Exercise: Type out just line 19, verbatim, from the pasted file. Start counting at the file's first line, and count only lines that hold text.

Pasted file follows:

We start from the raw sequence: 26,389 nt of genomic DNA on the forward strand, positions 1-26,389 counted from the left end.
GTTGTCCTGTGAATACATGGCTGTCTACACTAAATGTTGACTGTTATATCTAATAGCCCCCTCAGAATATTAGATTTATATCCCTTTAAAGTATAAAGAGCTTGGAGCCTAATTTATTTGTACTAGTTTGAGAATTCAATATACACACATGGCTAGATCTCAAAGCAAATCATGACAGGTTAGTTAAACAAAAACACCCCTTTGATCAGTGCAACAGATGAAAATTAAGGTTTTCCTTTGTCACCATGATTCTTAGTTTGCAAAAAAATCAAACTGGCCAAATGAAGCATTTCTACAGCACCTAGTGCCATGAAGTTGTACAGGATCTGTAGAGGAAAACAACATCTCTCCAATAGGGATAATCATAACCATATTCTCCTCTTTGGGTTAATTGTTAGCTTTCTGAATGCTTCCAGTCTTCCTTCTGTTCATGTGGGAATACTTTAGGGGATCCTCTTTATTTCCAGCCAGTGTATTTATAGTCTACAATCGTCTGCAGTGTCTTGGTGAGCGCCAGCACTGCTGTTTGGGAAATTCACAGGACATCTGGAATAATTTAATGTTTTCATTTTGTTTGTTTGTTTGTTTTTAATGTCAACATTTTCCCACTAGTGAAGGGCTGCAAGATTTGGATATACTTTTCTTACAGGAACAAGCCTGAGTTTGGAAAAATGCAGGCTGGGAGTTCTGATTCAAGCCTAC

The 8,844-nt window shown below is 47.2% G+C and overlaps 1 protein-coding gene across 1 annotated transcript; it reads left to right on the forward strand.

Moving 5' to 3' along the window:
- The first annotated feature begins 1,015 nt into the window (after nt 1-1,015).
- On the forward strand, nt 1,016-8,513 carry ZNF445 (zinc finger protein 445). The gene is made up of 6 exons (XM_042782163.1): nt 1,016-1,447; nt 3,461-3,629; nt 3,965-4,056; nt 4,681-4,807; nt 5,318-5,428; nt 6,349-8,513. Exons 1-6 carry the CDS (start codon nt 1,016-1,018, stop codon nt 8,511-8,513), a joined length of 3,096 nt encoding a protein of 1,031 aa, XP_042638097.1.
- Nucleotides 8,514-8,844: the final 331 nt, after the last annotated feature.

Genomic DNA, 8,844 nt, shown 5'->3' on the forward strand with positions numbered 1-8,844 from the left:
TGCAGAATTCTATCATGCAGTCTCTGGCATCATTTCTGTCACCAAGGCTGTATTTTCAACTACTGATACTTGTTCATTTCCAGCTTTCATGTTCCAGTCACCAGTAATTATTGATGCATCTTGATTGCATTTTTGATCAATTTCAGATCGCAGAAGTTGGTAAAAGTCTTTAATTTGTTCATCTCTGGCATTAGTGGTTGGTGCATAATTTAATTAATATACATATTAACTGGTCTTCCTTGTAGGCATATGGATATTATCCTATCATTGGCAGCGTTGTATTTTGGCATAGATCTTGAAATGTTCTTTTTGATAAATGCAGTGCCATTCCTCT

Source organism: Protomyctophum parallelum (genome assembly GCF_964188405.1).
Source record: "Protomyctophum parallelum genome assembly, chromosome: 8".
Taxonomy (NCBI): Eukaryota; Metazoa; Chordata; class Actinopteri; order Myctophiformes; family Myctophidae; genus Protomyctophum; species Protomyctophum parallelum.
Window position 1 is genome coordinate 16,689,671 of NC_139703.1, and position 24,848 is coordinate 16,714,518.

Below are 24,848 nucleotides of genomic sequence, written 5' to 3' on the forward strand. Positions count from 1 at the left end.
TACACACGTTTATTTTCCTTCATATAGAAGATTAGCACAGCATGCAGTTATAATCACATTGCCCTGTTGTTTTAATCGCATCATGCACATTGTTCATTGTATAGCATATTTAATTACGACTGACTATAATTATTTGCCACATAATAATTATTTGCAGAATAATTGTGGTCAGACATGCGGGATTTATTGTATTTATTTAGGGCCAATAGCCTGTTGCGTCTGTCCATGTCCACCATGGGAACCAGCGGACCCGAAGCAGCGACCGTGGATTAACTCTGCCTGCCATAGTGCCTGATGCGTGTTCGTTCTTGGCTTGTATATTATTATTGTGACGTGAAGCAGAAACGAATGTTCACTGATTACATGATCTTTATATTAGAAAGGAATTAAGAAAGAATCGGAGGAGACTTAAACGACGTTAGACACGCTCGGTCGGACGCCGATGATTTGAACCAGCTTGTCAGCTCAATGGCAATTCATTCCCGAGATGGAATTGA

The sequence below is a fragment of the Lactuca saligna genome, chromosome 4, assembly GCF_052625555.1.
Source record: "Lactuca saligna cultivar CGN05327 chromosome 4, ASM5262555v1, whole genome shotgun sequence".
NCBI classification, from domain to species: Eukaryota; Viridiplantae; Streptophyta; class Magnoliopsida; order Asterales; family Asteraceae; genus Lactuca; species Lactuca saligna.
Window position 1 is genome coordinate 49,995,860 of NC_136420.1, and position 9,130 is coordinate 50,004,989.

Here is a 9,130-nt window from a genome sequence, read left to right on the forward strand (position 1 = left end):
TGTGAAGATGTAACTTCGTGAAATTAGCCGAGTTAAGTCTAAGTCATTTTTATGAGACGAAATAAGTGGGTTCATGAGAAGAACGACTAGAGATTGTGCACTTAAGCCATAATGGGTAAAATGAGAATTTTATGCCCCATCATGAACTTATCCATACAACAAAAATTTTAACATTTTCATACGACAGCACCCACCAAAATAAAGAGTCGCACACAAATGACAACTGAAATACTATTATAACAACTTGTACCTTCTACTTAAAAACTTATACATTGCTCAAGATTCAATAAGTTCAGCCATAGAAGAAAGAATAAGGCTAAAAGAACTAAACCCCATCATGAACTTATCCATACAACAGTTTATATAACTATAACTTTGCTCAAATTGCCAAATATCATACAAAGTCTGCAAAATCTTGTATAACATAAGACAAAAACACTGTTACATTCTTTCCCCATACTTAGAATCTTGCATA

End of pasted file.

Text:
Window position 1 is genome coordinate 49,995,860 of NC_136420.1, and position 9,130 is coordinate 50,004,989.